Suzanne Vega played two, sold-out shows at Space in Evanston Illinois on Friday November 21st. The 9:30 show in particular surpassed every expectation (it probably was the single best performance by Vega I have ever seen) and was, in your correspondent’s opinion, a capstone to what is, at least up till now, the most significant, successful period in Vega’s career, even more so than her first breakthrough in 1985.
This is not to say that the years in between lay fallow and were without artistic and commercial accomplishments, but rather to make the case that although her commercial and artistic breakthrough was and remains a singular accomplishment, in many respects what she has built over the past 5 years was perhaps tougher: creating her own label (with its attendant business administrivia); recording the four-volume Close-Up Series; writing and mounting the play Carson McCullers Talks About Love; touring; writing and recording her best album yet, Tales From the Realm of the Queen of Pentacles.
All of this occurred after what, to an outsider, looked like a shabby, unceremonious ending of her contract by Blue Note, and during a time of the biggest changes in the music industry since the 1920s and radio. (Curiously, just as the song “Tom’s Diner” began its strange life as a rogue meme in 1990 during Suzanne’s first success, so too in 2014 it once again has barged its way into public life through Fall Out Boy’s “Centuries,” as though it were concerned Vega’s new success might leave it behind.)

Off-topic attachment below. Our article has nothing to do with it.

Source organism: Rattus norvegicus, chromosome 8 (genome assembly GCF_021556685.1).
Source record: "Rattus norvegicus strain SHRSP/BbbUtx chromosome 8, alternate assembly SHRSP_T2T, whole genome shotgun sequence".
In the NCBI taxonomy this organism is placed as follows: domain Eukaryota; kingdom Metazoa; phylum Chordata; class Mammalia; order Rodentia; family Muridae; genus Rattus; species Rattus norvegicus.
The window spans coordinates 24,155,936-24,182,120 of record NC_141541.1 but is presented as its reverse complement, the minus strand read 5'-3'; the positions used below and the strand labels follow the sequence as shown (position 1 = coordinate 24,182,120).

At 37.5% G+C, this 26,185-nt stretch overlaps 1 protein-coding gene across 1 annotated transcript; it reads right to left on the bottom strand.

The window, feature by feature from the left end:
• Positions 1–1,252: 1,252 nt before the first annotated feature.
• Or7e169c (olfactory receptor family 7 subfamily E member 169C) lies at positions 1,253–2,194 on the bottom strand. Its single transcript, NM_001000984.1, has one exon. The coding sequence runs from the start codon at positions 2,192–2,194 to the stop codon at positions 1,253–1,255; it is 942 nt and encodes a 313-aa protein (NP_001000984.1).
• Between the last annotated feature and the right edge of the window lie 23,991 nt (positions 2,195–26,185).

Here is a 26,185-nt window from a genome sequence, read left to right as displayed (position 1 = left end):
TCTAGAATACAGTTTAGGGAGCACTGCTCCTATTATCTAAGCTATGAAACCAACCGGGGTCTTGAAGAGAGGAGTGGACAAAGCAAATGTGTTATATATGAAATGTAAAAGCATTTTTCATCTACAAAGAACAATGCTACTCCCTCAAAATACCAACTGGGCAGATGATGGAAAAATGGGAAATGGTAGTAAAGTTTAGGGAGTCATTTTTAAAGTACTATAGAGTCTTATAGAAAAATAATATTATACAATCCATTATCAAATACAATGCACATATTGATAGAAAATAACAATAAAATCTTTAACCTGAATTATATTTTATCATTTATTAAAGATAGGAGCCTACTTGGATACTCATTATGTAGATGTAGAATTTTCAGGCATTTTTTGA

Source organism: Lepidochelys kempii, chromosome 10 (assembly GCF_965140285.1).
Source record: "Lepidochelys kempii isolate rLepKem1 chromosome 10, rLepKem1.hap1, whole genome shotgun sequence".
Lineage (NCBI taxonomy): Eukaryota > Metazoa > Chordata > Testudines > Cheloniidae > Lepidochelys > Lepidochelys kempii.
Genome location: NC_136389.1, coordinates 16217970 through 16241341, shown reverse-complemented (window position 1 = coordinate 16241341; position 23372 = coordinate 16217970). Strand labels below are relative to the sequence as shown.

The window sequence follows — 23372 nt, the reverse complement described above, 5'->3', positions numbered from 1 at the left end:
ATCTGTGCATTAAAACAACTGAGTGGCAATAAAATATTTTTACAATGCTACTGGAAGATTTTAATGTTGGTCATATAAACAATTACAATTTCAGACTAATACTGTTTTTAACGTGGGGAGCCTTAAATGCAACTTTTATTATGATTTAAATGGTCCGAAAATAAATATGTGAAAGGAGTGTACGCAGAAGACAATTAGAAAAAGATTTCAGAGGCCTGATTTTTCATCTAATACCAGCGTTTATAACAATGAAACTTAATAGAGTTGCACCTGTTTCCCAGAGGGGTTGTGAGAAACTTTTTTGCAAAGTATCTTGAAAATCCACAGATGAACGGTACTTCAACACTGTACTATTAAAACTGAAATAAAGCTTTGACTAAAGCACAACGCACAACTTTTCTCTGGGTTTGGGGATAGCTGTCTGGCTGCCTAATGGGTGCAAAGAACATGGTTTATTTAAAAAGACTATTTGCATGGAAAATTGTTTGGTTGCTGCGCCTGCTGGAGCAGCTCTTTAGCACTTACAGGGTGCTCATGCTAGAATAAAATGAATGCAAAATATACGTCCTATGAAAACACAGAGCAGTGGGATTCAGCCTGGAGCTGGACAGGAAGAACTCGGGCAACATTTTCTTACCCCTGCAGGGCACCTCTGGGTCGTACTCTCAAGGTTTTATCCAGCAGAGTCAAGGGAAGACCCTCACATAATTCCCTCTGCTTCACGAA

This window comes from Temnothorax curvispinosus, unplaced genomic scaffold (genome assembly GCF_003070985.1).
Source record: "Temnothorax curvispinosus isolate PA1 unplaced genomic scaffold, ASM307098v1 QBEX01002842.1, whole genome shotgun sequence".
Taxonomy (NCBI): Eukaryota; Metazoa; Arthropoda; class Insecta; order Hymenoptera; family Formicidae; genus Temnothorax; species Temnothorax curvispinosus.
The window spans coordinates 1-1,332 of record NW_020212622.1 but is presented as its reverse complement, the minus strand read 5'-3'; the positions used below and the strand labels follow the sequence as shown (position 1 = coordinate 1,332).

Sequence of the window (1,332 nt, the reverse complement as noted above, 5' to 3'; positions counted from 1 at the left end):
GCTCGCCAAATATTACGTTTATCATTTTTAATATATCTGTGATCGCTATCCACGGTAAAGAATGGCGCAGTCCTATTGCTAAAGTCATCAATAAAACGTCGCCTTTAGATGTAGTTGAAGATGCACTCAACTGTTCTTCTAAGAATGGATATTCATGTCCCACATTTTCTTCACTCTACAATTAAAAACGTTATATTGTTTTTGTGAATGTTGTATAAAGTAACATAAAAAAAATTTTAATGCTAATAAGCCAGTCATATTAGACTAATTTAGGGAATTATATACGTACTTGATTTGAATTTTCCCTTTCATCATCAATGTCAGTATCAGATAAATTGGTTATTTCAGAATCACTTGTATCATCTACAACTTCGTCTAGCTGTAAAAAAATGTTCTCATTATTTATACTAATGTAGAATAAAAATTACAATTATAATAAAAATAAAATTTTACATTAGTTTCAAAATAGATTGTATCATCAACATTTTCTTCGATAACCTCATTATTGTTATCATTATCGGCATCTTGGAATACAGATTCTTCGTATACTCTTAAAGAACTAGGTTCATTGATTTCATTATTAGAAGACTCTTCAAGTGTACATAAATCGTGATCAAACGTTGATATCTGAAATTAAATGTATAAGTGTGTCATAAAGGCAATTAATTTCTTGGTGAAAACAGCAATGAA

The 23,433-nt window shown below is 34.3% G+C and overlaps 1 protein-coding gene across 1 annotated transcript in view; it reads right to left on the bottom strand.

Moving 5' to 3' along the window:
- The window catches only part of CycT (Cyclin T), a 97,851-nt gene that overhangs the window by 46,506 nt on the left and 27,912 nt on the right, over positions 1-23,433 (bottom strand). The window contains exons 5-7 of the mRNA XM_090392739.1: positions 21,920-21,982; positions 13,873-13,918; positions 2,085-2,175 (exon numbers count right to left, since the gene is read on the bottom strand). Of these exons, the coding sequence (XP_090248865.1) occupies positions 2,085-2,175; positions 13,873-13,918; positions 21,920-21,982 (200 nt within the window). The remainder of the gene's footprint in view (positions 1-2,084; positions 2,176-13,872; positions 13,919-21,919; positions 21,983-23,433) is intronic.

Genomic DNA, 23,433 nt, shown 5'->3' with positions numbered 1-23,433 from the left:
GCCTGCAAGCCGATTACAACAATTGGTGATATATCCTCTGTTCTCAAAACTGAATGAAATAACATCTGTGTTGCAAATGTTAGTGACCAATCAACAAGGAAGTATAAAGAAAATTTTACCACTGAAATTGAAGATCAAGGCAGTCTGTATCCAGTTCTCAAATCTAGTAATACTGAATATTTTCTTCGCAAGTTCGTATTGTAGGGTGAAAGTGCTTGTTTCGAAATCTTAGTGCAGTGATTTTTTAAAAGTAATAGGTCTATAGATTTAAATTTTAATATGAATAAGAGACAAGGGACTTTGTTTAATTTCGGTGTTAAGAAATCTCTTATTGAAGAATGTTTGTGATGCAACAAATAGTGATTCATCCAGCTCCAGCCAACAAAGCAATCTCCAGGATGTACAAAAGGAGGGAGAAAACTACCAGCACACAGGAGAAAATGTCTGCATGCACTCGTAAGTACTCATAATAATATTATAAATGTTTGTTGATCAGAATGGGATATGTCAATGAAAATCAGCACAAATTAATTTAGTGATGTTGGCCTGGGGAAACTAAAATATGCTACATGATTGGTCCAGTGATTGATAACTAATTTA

Although one never hears of a bad Vega concert experience (disregard of the audience, no-shows, churlish behavior etc.) and the musical quality has remained unfailingly high over the years for both musicianship (especially accompanists Mike Visceglia and Gerry Leonard) and soundboard, the concerts of 2014 were especially noteworthy for their flow and range. Flow, in that one senses that Vega and Leonard know they are onto a good thing — that they have a great set of material from which to draw and the means to nail down each song as they envision it — thus imparting to us the joy of witnessing a collaborative mastery. Range, as in the contrast between the swagger and rumble of a “Blood Makes Noise” or “I Never Wear White” with the delicacy of songs like “The Queen and the Soldier” or “Calypso.”
Which brings us to a couple of highlights of this set: their performance of “Portrait of the Knight of Wands” and “Some Journey.” “Some Journey,” from her first album, has a driving rhythm that gives the song a tension like a relentless train barreling down upon us. In performance, Vega and Leonard drive the song with their guitars until, with great effect, the guitars snap silent with Marine precision, and gently release their grip on the song with a strum. Even when you know its coming, it’s cool.
“Portrait of the Knight of Wands” from Tales From the Realm of the Queen of Pentacles was my highlight of the evening and joins the pantheon of Suzanne Vega masterpieces. It is a performance that is the musical equivalent of a 70 mm widescreen film — evocative, magisterial — with a dark landscape captured in an eye-of-God aerial shot by Stanley Kubrick. Its denouement, an instrumental fade-out, is one of the great musical phrases in her music, on par with “In Liverpool.”
Whether you are a long-time fan of her music or have only a passing familiarity, I suggest that it is important to see Vega as soon as the chance arises; do not take for granted these opportunities to see pros at the top of their games.